April 13, 2021
Russia is building up its forces on the Ukrainian border and in Crimea. At the latest count, the build-up is approaching 100,000, far more than necessary for any “military exercise.” It is also adding to its military potential in the Donbas region of eastern Ukraine that the Kremlin effectively controls through proxies in parts of Donetsk and Luhansk oblasts.
Presumably, the Russian build-up is conceived as a test for the new Joe Biden administration, but, as in Crimea, Vladimir Putin might take advantage of perceived weakness to go farther. A likely target would be the capture of the “land bridge” territory between Donetsk/Luhansk and Crimea, which includes the key metallurgical center of Mariupol. Such losses would further cripple the Ukrainian economy.
Moscow has threatened that it will act if forced to defend its citizens in the Donbas region. A senior Russian official has warned that major hostilities could mark the beginning of the end of Ukraine as a country. A Kremlin readout of a telephone call between Angela Merkel and Vladimir Putin states that: “Vladimir Putin noted provocative actions by Kyiv which is deliberately inflaming the situation along the line of contact.” A senior Kremlin official added that the Ukrainian government is like “children playing with matches.”
Russia’s use of false-flag operations to justify military and subversive activities has a long history in the Ukrainian conflict. At the beginning of hostilities, Russian disinformation specialists accused Ukrainian forces of raping women and crucifying youths. Paid actors claimed to be NATO agents. MH17 was said to be downed by a Ukrainian fighter flying under its wings. Mercenaries, disguised as Ukrainian snipers, attacked a separatist guard post on an Easter Sunday, leaving behind snipers’ diapers and neo-Nazi regalia.
Ukraine has surprisingly and effectively detected and blunted false flags and disinformation via its continued access to cell phone networks in the Donbas region. Although characterized by Russian media as staged, incriminating intercepted cell phone calls both within the occupied territory and between Russia and the Donbas have shed considerable light on how Russian political and military forces control eastern Ukraine. The noted Bellingcat investigation of the downing of MH17 has been based, in part, on intercepted calls.
Ukrainian authorities appear to have caught Russia again orchestrating a major false-flag operation to justify invading Ukraine territory with regular troops. False flag operations allow Russia to claim the role of defender against offensive forces of an illegitimate enemy.
The account begins with an April 7 phone call from a Russian artillery commander located in the border town of Novoazovsk on the southeastern tip of Ukraine. The call was to the first deputy to the chief of staff of a motorized division located in eastern Ukraine.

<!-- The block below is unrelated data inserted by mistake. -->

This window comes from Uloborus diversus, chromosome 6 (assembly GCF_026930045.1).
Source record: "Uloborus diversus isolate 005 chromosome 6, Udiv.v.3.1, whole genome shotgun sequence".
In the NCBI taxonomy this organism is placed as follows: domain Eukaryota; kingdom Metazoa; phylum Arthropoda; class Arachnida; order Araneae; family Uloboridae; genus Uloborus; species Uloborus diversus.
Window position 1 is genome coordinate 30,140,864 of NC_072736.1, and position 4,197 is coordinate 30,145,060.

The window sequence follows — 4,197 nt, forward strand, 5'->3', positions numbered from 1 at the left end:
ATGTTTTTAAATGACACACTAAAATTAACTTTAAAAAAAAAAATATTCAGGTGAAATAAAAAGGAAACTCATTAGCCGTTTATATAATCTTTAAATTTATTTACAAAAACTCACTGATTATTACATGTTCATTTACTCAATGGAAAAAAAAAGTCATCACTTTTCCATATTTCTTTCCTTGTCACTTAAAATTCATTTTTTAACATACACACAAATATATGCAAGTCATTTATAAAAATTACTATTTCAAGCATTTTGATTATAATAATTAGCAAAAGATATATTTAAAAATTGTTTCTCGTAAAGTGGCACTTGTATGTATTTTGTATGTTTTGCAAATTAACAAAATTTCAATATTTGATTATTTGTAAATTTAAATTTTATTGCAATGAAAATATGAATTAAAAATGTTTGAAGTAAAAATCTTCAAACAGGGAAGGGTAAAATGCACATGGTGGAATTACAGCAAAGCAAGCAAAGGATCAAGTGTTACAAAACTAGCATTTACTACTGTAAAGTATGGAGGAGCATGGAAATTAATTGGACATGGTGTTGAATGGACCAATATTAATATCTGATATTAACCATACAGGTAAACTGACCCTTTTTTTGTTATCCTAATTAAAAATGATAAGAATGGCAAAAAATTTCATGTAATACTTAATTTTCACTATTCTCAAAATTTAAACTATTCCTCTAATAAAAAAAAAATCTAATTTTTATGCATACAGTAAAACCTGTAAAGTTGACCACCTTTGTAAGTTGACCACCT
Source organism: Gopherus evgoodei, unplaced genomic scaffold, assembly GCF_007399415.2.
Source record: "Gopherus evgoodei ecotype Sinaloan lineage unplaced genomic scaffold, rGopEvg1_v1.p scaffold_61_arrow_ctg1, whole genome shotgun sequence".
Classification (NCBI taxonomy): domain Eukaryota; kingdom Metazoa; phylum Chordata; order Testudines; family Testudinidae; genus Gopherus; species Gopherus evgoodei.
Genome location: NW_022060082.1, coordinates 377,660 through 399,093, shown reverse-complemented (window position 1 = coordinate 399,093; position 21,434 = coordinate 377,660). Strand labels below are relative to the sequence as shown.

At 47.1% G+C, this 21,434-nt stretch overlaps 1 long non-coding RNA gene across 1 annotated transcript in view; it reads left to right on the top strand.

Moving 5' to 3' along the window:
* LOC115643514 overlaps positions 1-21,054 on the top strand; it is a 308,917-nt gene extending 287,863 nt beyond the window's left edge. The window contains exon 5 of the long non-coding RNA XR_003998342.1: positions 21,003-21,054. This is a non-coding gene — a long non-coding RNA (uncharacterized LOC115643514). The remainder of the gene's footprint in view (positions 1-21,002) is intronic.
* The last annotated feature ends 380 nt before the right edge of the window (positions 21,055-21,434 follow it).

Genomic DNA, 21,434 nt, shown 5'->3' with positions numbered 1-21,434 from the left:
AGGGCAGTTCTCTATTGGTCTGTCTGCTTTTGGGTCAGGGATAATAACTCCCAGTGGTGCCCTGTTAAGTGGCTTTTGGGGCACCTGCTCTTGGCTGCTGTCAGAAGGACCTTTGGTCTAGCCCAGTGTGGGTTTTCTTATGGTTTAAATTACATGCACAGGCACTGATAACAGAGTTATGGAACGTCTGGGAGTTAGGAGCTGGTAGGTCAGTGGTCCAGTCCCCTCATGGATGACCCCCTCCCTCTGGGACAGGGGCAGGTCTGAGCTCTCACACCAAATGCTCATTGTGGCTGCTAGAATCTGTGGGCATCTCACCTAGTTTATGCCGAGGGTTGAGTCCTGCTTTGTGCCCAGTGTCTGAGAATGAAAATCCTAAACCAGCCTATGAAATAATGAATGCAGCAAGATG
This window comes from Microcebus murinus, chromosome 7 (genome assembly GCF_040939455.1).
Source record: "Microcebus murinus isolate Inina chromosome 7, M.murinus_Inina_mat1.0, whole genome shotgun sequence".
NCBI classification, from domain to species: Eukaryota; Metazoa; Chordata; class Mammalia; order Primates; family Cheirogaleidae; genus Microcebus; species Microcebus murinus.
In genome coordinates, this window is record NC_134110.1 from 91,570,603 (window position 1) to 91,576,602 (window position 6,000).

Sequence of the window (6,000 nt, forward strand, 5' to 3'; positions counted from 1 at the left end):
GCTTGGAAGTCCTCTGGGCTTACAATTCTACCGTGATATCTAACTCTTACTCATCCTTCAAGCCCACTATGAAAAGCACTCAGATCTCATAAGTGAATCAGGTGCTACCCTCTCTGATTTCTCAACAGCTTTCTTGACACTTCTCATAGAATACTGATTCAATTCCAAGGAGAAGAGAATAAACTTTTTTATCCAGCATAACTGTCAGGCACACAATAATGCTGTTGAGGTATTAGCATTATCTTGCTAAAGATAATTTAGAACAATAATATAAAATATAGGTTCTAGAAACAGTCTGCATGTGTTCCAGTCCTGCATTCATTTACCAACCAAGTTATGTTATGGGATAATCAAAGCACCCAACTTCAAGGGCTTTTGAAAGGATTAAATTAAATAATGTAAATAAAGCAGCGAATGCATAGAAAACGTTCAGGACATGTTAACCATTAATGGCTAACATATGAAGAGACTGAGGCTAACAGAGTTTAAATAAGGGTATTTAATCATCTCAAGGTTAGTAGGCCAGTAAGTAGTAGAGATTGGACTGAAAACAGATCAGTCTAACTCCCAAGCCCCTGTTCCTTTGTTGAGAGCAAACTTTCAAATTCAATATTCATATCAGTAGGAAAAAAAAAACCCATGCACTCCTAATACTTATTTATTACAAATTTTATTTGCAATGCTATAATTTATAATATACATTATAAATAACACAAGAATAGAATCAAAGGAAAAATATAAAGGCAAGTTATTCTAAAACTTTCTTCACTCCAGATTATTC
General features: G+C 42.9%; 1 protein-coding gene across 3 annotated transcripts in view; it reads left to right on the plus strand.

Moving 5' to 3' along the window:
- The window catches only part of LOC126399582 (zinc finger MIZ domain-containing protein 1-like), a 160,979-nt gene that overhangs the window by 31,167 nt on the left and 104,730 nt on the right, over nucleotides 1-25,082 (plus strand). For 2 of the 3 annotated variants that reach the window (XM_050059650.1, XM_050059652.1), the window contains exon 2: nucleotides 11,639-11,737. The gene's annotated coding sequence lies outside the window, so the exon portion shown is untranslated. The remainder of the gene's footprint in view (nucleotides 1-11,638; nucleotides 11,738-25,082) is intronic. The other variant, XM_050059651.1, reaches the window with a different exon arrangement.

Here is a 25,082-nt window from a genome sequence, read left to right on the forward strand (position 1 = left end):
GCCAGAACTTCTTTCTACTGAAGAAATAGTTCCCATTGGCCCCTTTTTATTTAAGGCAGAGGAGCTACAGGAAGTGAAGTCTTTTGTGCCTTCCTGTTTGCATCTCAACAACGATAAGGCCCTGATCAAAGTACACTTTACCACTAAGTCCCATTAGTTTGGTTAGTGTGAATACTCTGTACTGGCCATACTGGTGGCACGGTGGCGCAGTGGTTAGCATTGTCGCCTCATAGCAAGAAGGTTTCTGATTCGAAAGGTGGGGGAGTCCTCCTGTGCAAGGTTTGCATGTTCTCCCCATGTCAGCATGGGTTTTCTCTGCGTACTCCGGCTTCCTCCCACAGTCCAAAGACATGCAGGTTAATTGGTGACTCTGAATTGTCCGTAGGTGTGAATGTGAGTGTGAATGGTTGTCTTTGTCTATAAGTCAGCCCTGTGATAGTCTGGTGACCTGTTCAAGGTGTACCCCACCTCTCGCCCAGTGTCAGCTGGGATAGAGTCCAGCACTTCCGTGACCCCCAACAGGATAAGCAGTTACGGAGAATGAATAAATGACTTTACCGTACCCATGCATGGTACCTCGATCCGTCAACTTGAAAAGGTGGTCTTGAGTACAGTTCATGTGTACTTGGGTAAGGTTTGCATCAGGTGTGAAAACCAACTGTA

The phone call begins at 12:42. “Rostov” (code name) telephones “Chepishka.” (Both are identified by rank and service; in their cases, artillery).
Without naming names, “Chepishka” confirms he knows that he is talking with his superior. “Rostov” tells him to get his forces ready for action in 10 minutes.
“Chepishka” calls “Chagan”, commander of equipment of the motorized division at the artillery base, saying he has work for him, and he should get ready.
“Chepishka” gets his two target coordinates from “Rostov,” who tells him this will be a major operation.
“Chepishka” calls back “Rostov”, telling him the targets are “our people.” (Presumably “volunteers” of the separatist republics).
“Rostov” shouts back that “Chepishka” has an order.
“Chepishka” responds: “But they are ours.”
“Rostov” retorts: “They are meat to us. Meat! Don’t feel sorry for them.”
Russia will disavow this cell phone call as a fabrication invented to discredit Russia, but the Ukrainian record for the accuracy of such interceptions has been good. Moreover, such a Russian false-flag operation follows the standard Russian script that has been deployed time and time again. As more information is released, we will perhaps have definitive clarity on the intercept’s authenticity.
The Kremlin maintains that any military intervention in Ukraine will be to protect the brave citizens of the Donbas whom its commanders, we now learn, refer to as “meat.” At least one person in the chain of command (Chepishko) had enough conscience to protest slaughtering this “meat” before backing down before his irate superior.
The eastern Ukraine “cease-fire” is anything but. According to Ukrainian sources, 28 of their soldiers have been killed so far in 2021. For eastern Ukraine’s Russian masters, the narrative should focus instead on Ukrainian neo-fascists killing innocent Donbas volunteers fighting for their rights. What better way for the Russian commanders to promote the narrative of Ukrainian aggression than ordering artillery barrages to kill their own “meat,” ahem, our “comrades-in-arms.”